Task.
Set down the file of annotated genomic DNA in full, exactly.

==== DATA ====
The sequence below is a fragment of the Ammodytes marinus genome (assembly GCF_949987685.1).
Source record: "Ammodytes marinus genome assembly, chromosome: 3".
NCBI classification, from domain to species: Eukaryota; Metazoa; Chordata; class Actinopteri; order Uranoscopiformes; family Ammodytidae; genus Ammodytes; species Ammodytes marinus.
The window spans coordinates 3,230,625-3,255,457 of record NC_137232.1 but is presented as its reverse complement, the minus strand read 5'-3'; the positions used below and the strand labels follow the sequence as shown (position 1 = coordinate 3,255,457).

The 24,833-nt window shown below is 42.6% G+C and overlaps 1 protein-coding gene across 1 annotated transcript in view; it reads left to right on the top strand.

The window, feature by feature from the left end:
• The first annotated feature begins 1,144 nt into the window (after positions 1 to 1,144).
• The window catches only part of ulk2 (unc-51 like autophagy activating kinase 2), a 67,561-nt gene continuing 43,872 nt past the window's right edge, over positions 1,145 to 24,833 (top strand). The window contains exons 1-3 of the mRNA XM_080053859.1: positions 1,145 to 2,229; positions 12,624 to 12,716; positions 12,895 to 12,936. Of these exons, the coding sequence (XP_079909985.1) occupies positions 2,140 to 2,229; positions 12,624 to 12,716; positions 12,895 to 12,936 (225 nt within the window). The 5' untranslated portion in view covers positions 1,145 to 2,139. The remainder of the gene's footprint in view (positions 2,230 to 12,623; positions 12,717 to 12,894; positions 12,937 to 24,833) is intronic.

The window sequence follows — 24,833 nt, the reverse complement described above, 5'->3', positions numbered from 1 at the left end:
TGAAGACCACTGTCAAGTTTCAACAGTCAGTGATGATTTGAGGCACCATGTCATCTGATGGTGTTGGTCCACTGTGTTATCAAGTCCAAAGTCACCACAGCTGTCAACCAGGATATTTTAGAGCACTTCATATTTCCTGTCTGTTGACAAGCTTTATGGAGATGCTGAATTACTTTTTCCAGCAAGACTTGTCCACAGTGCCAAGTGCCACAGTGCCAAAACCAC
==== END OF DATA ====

The sequence below is a fragment of the Ammodytes marinus genome (assembly GCF_949987685.1).
Source record: "Ammodytes marinus genome assembly, chromosome: 3".
NCBI classification, from domain to species: Eukaryota; Metazoa; Chordata; class Actinopteri; order Uranoscopiformes; family Ammodytidae; genus Ammodytes; species Ammodytes marinus.
The window spans coordinates 3,230,625-3,255,457 of record NC_137232.1 but is presented as its reverse complement, the minus strand read 5'-3'; the positions used below and the strand labels follow the sequence as shown (position 1 = coordinate 3,255,457).

The 24,833-nt window shown below is 42.6% G+C and overlaps 1 protein-coding gene across 1 annotated transcript in view; it reads left to right on the top strand.

The window, feature by feature from the left end:
• The first annotated feature begins 1,144 nt into the window (after positions 1 to 1,144).
• The window catches only part of ulk2 (unc-51 like autophagy activating kinase 2), a 67,561-nt gene continuing 43,872 nt past the window's right edge, over positions 1,145 to 24,833 (top strand). The window contains exons 1-3 of the mRNA XM_080053859.1: positions 1,145 to 2,229; positions 12,624 to 12,716; positions 12,895 to 12,936. Of these exons, the coding sequence (XP_079909985.1) occupies positions 2,140 to 2,229; positions 12,624 to 12,716; positions 12,895 to 12,936 (225 nt within the window). The 5' untranslated portion in view covers positions 1,145 to 2,139. The remainder of the gene's footprint in view (positions 2,230 to 12,623; positions 12,717 to 12,894; positions 12,937 to 24,833) is intronic.

The window sequence follows — 24,833 nt, the reverse complement described above, 5'->3', positions numbered from 1 at the left end:
TGAAGACCACTGTCAAGTTTCAACAGTCAGTGATGATTTGAGGCACCATGTCATCTGATGGTGTTGGTCCACTGTGTTATCAAGTCCAAAGTCACCACAGCTGTCAACCAGGATATTTTAGAGCACTTCATATTTCCTGTCTGTTGACAAGCTTTATGGAGATGCTGAATTACTTTTTCCAGCAAGACTTGTCCACAGTGCCAAGTGCCACAGTGCCAAAACCAC